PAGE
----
The Automotive Hall of fame cele-brates the industry's past, but for now it is struggling with a massive budget shortfall that severely jeopardizes its future.

The Dearborn, MI, museum, which opened in 1997, gets most of its funding from auto makers and suppliers, some of which have gone through bankruptcy recently or are still there.

Due to depressed vehicle sales, many companies that gave in 2008 have said they can't afford to give this year, cutting nearly in half its budget, says Jeffrey Leestma, president of the hall, which inducted five new members in October.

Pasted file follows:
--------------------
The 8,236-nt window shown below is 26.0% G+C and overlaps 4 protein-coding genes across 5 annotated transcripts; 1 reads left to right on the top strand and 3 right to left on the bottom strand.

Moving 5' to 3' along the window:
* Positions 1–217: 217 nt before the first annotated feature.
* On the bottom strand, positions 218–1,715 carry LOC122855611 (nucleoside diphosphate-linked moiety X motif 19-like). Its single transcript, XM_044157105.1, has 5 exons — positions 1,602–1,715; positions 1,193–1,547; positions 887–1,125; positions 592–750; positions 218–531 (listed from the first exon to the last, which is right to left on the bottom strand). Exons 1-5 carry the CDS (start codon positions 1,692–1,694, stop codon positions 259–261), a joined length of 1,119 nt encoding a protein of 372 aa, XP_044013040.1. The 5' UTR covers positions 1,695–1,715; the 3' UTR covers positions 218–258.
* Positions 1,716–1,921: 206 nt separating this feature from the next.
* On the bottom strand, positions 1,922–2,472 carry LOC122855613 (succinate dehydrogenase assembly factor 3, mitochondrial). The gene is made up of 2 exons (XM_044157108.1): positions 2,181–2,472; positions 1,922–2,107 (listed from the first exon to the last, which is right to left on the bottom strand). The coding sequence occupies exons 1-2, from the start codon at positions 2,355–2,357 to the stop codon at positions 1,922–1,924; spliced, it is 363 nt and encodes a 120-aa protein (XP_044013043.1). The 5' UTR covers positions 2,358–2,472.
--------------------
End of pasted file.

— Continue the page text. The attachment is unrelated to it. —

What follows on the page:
Some staff cuts have been made, and there are only three paid employees, including Leestma, and a half-dozen volunteers to keep the building open seven days a week through summer and five days a week the rest of the year.

Attendance also is down. Some 20,000 people have visited the hall annually since 1997, but this year Leestma expects about 15,000.

Leestma shudders when asked if the Hall of Fame is at risk of closing its doors.

“I'm not ready to raise the white flag yet,” he says. “The Automotive Hall of Fame is worth saving.”